The EU’s time-tested record of staying faithful to international agreements is noteworthy nowadays, Pacheco Pardo stressed, mentioning uncertainties surrounding the fate of the Iran nuclear deal. The United States under the administration of President Donald Trump has threatened to pull out of the international accord -- officially known as the Joint Comprehensive Plan of Action -- by the May 12 deadline. The deal was reached in Vienna on July 14, 2015 between Iran, China, France, Russia, the United Kingdom, the United States, Germany and the EU to put a cap on Tehran’s nuclear program.
Technically, Trump must decide by May 12 whether to renew “waivers” suspending some American sanctions on Iran.
“While we have expressed concerns related to other issues, such as the development of ballistic missiles and increasing tensions in the region, these issues are outside the scope of the nuclear agreement and will be addressed in the relevant formats and fora,” said Federica Mogherini, the EU high representative for foreign affairs and security policy, stressing that the lifting of sanctions has had positive impacts on relations between Iran and the international community.
Pacheco Pardo pointed out the EU can also help facilitate the verification process of North Korea’s denuclearization process. That would involve the dismantling of the nuclear test site in Punggye-ri, the Yongbyon nuclear plant, and all other uranium-enrichment facilities, as well as providing unlimited access to these sites for international inspectors.
To implement the “complete denuclearization” declared on the historic inter-Korean summit on April 27, which South Korean Unification Minister Cho Myong-gyun confirmed as “complete, verifiable, irreversible denuclearization,” Pyongyang must disclose all its nuclear weapons, fissile materials, facilities, technologies and researchers.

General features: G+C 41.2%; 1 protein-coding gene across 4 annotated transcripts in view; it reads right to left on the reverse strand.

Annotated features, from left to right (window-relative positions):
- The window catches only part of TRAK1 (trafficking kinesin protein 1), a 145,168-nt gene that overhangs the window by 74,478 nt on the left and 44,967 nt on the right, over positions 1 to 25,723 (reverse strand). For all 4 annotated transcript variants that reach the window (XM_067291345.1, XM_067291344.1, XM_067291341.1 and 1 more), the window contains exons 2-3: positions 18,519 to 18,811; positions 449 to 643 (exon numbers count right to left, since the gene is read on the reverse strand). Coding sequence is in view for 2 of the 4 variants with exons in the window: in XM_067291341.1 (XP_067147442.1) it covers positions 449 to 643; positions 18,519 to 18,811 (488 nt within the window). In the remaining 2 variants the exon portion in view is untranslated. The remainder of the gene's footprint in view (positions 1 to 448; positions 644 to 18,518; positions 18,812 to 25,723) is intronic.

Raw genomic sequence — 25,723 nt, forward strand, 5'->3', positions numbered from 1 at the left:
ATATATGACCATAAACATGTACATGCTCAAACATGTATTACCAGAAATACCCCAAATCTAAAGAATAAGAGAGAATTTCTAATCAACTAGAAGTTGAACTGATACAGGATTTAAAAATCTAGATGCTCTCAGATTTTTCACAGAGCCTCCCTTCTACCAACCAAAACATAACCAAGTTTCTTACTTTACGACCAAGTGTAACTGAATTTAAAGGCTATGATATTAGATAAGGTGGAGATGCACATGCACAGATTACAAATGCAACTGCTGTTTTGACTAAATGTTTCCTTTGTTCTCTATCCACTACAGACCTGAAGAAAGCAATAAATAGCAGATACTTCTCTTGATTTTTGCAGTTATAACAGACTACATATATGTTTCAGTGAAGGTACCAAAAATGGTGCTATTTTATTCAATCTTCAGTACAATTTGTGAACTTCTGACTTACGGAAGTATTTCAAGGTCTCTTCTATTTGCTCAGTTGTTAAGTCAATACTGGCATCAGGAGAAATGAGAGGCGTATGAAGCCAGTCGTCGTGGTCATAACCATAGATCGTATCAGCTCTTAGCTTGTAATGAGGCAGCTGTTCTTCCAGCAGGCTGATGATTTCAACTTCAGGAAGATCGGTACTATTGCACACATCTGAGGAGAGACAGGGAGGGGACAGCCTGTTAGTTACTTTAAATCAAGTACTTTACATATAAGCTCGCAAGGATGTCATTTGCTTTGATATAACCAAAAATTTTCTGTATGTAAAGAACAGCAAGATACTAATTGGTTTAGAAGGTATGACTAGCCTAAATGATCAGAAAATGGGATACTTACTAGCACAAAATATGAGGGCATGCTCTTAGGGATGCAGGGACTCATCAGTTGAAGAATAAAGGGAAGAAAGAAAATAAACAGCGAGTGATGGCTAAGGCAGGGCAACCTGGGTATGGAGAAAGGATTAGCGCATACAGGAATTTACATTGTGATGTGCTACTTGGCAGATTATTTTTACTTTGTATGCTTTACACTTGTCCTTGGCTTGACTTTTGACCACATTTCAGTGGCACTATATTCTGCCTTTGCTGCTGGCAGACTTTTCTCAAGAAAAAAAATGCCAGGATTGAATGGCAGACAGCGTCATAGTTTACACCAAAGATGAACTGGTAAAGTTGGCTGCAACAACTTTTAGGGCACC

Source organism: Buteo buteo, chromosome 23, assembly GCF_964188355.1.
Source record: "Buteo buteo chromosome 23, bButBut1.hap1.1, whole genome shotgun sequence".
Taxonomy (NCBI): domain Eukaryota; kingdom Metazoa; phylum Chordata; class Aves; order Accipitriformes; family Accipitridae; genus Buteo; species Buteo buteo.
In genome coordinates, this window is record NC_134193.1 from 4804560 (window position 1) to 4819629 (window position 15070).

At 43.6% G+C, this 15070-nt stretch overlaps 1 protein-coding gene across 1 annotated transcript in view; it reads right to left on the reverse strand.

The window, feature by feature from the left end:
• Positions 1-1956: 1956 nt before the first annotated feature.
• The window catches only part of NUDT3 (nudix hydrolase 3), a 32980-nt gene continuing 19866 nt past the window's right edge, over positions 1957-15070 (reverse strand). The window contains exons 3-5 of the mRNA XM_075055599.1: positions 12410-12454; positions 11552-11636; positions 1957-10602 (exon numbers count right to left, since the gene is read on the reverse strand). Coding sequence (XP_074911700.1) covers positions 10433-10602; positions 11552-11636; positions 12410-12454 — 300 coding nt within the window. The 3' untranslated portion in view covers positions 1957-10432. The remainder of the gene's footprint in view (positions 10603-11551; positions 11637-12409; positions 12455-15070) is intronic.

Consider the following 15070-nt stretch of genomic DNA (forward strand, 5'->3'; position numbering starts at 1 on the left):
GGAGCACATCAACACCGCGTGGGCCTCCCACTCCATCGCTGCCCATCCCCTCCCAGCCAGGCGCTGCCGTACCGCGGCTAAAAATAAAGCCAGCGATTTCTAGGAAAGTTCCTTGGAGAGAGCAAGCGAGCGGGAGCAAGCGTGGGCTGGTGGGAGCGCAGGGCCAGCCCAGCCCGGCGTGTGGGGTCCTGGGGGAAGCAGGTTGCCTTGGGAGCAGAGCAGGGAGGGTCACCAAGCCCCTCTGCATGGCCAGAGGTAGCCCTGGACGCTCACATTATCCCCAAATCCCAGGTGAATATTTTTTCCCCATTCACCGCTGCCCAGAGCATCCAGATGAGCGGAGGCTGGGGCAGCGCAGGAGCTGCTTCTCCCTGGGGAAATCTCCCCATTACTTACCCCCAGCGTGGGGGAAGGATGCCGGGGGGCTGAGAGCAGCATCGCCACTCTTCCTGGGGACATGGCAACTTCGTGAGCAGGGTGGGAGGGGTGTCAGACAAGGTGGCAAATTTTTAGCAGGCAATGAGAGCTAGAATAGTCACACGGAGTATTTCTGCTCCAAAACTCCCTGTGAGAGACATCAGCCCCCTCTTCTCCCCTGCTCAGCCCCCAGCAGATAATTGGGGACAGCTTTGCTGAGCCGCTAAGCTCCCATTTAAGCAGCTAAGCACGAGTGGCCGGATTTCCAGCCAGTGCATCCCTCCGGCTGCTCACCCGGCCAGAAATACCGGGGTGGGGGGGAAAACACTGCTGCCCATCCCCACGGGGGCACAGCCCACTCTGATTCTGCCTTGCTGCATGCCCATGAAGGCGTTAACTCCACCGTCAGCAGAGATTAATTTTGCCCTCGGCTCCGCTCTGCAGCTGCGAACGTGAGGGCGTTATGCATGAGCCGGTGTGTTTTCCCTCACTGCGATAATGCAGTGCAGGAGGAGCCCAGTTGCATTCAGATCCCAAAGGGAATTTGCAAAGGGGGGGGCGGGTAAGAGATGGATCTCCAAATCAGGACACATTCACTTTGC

“As the EU has been involved in Iran’s denuclearization, our technical expertise will be very useful to North Korea’s prospective denuclearization,” he said, noting that Pyongyang’s program is much more advanced than Iran’s and the geopolitical calculations are different.
The North Atlantic Treaty Organization -- of which Seoul is a cooperation partner -- can share its defense-related capabilities vis-a-vis the Northeast Asia Peace and Cooperation Initiative, he added. “NATO does not have a central role in dealing with the North Korean nuclear threat, but can cooperate with the EU in containing and preventing threats that Pyongyang has been accused of.”
NATO and Seoul signed the Individual Partnership and Cooperation Program in September 2012, which encompasses political dialogue and technical collaboration in joint priority areas: counterterrorism, multinational peace-support operations, enhancement of interoperability and cooperation under NATO’s Science for Peace and Security Program.
As Pyongyang and Seoul, alongside Washington and potentially Beijing -- all of them signatories to the armistice signed in 1953 -- work toward officially ending the 1950-53 Korean War by signing a peace treaty potentially within this year, confidence-building measures -- including tension-reducing steps and diplomatic, cultural and family exchanges -- would have to take place, the professor explained. The treaty would pave the way for an eventual peace regime on the Korean Peninsula.
“These measures will probably run in parallel to economic engagement in the form of aid and investment,” he said. “My hunch is that economic engagement will start as soon as sanctions are removed, or even before. In the meantime, I would expect negotiations for a peace treaty involving both Koreas, the US and China to take place. I also believe that the Koreas might proceed with a peace declaration first if a peace treaty is delayed due to unforeseen actions of the US or China.”
The EU has actively provided humanitarian aid to the poverty-stricken nation and will continue to do so, the academic said, working to strengthen the country’s food security and agriculture.
By Joel Lee (firstname.lastname@example.org